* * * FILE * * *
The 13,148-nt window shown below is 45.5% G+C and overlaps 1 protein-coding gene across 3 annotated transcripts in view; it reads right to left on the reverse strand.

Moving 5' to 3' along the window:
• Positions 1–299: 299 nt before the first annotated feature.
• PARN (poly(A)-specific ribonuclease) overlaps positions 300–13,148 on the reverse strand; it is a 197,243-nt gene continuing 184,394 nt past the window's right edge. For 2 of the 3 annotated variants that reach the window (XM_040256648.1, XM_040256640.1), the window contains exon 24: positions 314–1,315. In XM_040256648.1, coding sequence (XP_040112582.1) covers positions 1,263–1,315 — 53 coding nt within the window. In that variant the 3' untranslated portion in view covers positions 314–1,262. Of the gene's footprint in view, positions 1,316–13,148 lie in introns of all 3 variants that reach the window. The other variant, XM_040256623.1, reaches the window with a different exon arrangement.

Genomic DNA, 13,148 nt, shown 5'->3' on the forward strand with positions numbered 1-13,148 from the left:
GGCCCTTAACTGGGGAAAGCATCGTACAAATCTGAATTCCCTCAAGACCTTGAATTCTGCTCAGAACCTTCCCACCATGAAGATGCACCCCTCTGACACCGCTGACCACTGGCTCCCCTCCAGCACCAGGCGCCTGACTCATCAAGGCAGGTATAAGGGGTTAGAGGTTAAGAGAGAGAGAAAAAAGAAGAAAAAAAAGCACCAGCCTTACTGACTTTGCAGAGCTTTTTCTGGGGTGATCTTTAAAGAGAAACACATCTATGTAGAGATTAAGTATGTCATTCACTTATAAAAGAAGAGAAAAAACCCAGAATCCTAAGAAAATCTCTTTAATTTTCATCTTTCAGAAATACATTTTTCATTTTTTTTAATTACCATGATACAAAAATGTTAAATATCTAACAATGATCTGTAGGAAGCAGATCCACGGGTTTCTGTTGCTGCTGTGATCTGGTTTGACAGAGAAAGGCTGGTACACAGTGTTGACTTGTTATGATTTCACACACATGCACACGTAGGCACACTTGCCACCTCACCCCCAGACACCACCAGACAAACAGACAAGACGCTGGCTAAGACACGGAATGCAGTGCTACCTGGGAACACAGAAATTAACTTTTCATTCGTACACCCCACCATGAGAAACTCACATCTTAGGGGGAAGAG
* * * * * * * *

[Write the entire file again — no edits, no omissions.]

The 13,148-nt window shown below is 45.5% G+C and overlaps 1 protein-coding gene across 3 annotated transcripts in view; it reads right to left on the reverse strand.

Moving 5' to 3' along the window:
• Positions 1–299: 299 nt before the first annotated feature.
• PARN (poly(A)-specific ribonuclease) overlaps positions 300–13,148 on the reverse strand; it is a 197,243-nt gene continuing 184,394 nt past the window's right edge. For 2 of the 3 annotated variants that reach the window (XM_040256648.1, XM_040256640.1), the window contains exon 24: positions 314–1,315. In XM_040256648.1, coding sequence (XP_040112582.1) covers positions 1,263–1,315 — 53 coding nt within the window. In that variant the 3' untranslated portion in view covers positions 314–1,262. Of the gene's footprint in view, positions 1,316–13,148 lie in introns of all 3 variants that reach the window. The other variant, XM_040256623.1, reaches the window with a different exon arrangement.

Genomic DNA, 13,148 nt, shown 5'->3' on the forward strand with positions numbered 1-13,148 from the left:
GGCCCTTAACTGGGGAAAGCATCGTACAAATCTGAATTCCCTCAAGACCTTGAATTCTGCTCAGAACCTTCCCACCATGAAGATGCACCCCTCTGACACCGCTGACCACTGGCTCCCCTCCAGCACCAGGCGCCTGACTCATCAAGGCAGGTATAAGGGGTTAGAGGTTAAGAGAGAGAGAAAAAAGAAGAAAAAAAAGCACCAGCCTTACTGACTTTGCAGAGCTTTTTCTGGGGTGATCTTTAAAGAGAAACACATCTATGTAGAGATTAAGTATGTCATTCACTTATAAAAGAAGAGAAAAAACCCAGAATCCTAAGAAAATCTCTTTAATTTTCATCTTTCAGAAATACATTTTTCATTTTTTTTAATTACCATGATACAAAAATGTTAAATATCTAACAATGATCTGTAGGAAGCAGATCCACGGGTTTCTGTTGCTGCTGTGATCTGGTTTGACAGAGAAAGGCTGGTACACAGTGTTGACTTGTTATGATTTCACACACATGCACACGTAGGCACACTTGCCACCTCACCCCCAGACACCACCAGACAAACAGACAAGACGCTGGCTAAGACACGGAATGCAGTGCTACCTGGGAACACAGAAATTAACTTTTCATTCGTACACCCCACCATGAGAAACTCACATCTTAGGGGGAAGAG